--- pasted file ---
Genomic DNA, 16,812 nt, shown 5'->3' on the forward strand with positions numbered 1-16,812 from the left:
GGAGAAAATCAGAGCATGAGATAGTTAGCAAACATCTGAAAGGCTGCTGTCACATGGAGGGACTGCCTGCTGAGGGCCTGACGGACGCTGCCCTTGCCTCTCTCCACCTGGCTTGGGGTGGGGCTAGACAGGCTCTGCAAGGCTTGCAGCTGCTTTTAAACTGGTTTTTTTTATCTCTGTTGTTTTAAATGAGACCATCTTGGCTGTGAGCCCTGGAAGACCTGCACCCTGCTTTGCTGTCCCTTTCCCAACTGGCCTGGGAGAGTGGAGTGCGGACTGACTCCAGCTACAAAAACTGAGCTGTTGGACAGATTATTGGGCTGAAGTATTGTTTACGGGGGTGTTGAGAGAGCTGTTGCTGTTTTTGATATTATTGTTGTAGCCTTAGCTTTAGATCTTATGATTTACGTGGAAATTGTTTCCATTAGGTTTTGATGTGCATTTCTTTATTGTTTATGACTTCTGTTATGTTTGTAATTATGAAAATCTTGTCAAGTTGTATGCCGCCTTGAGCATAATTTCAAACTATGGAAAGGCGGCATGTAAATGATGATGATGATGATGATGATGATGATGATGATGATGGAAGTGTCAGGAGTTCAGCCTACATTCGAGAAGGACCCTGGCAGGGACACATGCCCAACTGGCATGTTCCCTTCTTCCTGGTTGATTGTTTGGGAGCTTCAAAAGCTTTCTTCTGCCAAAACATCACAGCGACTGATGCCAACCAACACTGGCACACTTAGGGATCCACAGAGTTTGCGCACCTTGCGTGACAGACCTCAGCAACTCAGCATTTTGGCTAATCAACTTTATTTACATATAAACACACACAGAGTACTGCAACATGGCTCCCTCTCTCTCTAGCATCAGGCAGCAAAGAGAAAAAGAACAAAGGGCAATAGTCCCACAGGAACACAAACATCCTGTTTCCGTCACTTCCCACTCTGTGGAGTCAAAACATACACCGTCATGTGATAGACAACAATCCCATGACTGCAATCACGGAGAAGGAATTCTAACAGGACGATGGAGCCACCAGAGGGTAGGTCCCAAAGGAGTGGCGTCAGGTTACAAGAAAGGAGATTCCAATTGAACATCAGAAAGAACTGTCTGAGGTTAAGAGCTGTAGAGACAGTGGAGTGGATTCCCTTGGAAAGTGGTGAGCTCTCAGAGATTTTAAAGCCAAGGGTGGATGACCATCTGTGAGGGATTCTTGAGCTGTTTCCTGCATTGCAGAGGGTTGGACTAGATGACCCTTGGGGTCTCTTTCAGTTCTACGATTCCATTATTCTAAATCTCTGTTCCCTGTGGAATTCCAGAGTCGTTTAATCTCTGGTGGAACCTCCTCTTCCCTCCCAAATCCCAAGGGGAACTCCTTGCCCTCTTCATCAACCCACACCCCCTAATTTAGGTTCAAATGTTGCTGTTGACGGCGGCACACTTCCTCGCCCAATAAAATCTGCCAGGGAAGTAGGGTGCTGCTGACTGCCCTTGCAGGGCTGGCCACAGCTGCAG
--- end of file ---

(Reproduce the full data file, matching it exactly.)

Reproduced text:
Genomic DNA, 16,812 nt, shown 5'->3' on the forward strand with positions numbered 1-16,812 from the left:
GGAGAAAATCAGAGCATGAGATAGTTAGCAAACATCTGAAAGGCTGCTGTCACATGGAGGGACTGCCTGCTGAGGGCCTGACGGACGCTGCCCTTGCCTCTCTCCACCTGGCTTGGGGTGGGGCTAGACAGGCTCTGCAAGGCTTGCAGCTGCTTTTAAACTGGTTTTTTTTATCTCTGTTGTTTTAAATGAGACCATCTTGGCTGTGAGCCCTGGAAGACCTGCACCCTGCTTTGCTGTCCCTTTCCCAACTGGCCTGGGAGAGTGGAGTGCGGACTGACTCCAGCTACAAAAACTGAGCTGTTGGACAGATTATTGGGCTGAAGTATTGTTTACGGGGGTGTTGAGAGAGCTGTTGCTGTTTTTGATATTATTGTTGTAGCCTTAGCTTTAGATCTTATGATTTACGTGGAAATTGTTTCCATTAGGTTTTGATGTGCATTTCTTTATTGTTTATGACTTCTGTTATGTTTGTAATTATGAAAATCTTGTCAAGTTGTATGCCGCCTTGAGCATAATTTCAAACTATGGAAAGGCGGCATGTAAATGATGATGATGATGATGATGATGATGATGATGATGATGGAAGTGTCAGGAGTTCAGCCTACATTCGAGAAGGACCCTGGCAGGGACACATGCCCAACTGGCATGTTCCCTTCTTCCTGGTTGATTGTTTGGGAGCTTCAAAAGCTTTCTTCTGCCAAAACATCACAGCGACTGATGCCAACCAACACTGGCACACTTAGGGATCCACAGAGTTTGCGCACCTTGCGTGACAGACCTCAGCAACTCAGCATTTTGGCTAATCAACTTTATTTACATATAAACACACACAGAGTACTGCAACATGGCTCCCTCTCTCTCTAGCATCAGGCAGCAAAGAGAAAAAGAACAAAGGGCAATAGTCCCACAGGAACACAAACATCCTGTTTCCGTCACTTCCCACTCTGTGGAGTCAAAACATACACCGTCATGTGATAGACAACAATCCCATGACTGCAATCACGGAGAAGGAATTCTAACAGGACGATGGAGCCACCAGAGGGTAGGTCCCAAAGGAGTGGCGTCAGGTTACAAGAAAGGAGATTCCAATTGAACATCAGAAAGAACTGTCTGAGGTTAAGAGCTGTAGAGACAGTGGAGTGGATTCCCTTGGAAAGTGGTGAGCTCTCAGAGATTTTAAAGCCAAGGGTGGATGACCATCTGTGAGGGATTCTTGAGCTGTTTCCTGCATTGCAGAGGGTTGGACTAGATGACCCTTGGGGTCTCTTTCAGTTCTACGATTCCATTATTCTAAATCTCTGTTCCCTGTGGAATTCCAGAGTCGTTTAATCTCTGGTGGAACCTCCTCTTCCCTCCCAAATCCCAAGGGGAACTCCTTGCCCTCTTCATCAACCCACACCCCCTAATTTAGGTTCAAATGTTGCTGTTGACGGCGGCACACTTCCTCGCCCAATAAAATCTGCCAGGGAAGTAGGGTGCTGCTGACTGCCCTTGCAGGGCTGGCCACAGCTGCAG